Ian Dorling, Head of IT at Thatchers Cider, said:

“We’re thrilled to be joining forces with another pioneering local business to help secure a better digital future for our local community.. Plus the TrueSpeed service will open up a whole new world of connectivity for Thatchers, giving us access to secure, full fibre broadband and ensuring our business runs smoothly at all times.”

Just to help illustrate the ISP’s progress, back in the spring of this year we were told that they had covered around 3,000 premises and today’s update states that they’re now “on course” to pass more than 12,000 premises by this autumn (we think that could mean the end of this autumn rather than the start).

In terms of products, residential customers pay from £47.50 a month for a 200Mbps symmetric speed broadband package with unlimited usage on an 18 month contract term. The standard installation charge is £120 but this may vary depending upon the location.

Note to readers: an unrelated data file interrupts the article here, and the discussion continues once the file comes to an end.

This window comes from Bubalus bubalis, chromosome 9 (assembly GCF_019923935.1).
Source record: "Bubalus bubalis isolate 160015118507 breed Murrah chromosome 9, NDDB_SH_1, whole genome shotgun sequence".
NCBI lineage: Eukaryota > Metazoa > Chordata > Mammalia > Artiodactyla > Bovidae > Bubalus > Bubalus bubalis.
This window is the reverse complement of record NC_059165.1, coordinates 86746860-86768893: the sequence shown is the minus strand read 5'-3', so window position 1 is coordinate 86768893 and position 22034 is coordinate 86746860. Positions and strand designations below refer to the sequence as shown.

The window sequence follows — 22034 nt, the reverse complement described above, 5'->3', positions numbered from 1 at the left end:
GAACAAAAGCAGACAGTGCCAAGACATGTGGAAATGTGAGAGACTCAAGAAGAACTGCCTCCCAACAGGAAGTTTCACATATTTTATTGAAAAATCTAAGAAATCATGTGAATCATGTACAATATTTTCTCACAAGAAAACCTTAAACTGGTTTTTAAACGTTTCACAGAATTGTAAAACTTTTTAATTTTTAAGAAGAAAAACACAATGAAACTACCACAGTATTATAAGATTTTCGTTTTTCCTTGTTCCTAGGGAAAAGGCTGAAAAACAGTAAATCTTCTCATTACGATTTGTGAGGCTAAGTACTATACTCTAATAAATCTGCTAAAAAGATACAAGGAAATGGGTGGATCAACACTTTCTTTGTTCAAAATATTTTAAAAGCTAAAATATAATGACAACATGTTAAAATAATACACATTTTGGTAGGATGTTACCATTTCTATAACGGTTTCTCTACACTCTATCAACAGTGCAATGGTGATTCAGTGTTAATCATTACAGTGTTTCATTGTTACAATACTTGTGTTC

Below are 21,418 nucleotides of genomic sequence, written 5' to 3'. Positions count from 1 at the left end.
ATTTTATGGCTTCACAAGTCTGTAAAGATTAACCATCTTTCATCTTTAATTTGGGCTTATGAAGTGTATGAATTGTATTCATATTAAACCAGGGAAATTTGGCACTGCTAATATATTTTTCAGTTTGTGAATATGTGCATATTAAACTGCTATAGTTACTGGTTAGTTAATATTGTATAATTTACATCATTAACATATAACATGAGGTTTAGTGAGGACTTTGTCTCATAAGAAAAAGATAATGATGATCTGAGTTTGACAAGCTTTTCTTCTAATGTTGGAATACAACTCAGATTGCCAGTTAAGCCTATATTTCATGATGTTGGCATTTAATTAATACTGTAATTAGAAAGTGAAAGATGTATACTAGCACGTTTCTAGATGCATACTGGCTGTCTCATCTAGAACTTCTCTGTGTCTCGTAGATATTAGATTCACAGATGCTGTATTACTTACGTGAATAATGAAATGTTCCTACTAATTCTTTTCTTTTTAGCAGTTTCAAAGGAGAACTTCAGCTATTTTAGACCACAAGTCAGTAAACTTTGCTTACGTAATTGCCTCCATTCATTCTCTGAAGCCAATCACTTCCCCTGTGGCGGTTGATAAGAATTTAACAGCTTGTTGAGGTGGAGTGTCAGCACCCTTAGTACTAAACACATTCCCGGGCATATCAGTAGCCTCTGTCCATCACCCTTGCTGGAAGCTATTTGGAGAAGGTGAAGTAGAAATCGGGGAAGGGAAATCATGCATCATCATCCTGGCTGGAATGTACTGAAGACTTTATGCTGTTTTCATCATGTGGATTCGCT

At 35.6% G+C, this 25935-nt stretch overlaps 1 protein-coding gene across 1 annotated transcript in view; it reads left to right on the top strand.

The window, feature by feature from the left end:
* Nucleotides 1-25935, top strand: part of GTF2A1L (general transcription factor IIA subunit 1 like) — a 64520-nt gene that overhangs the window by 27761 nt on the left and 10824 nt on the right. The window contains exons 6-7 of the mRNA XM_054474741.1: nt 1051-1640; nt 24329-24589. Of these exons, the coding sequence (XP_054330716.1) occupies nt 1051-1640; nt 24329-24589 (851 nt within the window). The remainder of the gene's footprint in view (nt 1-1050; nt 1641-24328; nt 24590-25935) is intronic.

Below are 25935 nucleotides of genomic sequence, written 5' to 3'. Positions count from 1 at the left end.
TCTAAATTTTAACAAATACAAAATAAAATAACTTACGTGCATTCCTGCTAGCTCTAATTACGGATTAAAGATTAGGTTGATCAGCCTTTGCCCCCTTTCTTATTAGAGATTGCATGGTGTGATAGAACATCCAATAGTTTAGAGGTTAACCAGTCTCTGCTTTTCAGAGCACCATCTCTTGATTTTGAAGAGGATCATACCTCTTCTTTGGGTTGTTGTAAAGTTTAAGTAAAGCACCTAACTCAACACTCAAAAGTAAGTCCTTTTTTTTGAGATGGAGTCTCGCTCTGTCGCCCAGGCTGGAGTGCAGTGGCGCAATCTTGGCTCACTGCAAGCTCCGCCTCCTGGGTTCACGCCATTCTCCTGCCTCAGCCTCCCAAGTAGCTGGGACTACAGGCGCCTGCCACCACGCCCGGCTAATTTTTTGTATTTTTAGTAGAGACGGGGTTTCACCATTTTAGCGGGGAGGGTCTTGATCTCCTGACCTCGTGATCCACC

We should point out that slower “superfast” (FTTC etc.) style services are already available to some parts of the same area, although TrueSpeed are obviously offering something far faster and more reliable.

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By Mark Jackson
Mark is a professional technology writer, IT consultant and computer engineer from Dorset (England), he also founded ISPreview in 1999 and enjoys analysing the latest telecoms and broadband developments. Find me on Twitter, , Facebook and Linkedin.
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11 Responses
  1. A_Builder says:

    Fantastic piece of work piggybacking of of a commercial necessity to serve a community.

    Another interesting business model to add to the mix.

  2. Joe says:

    “Cider Helps TrueSpeed Extend 1Gbps FTTP Broadband in Somerset”

    Workers digging trenches in the hot sun drinking cider to keep them going 😉 (certainly true of the thatchers around these parts!)

    1. Simon says:

      LOL I thought they were all digging drunk – a wavy line!

  3. chris conder says:

    Excellent news, shows it can be done. This is where public funding should go, and not to more obsolete BT FTTC.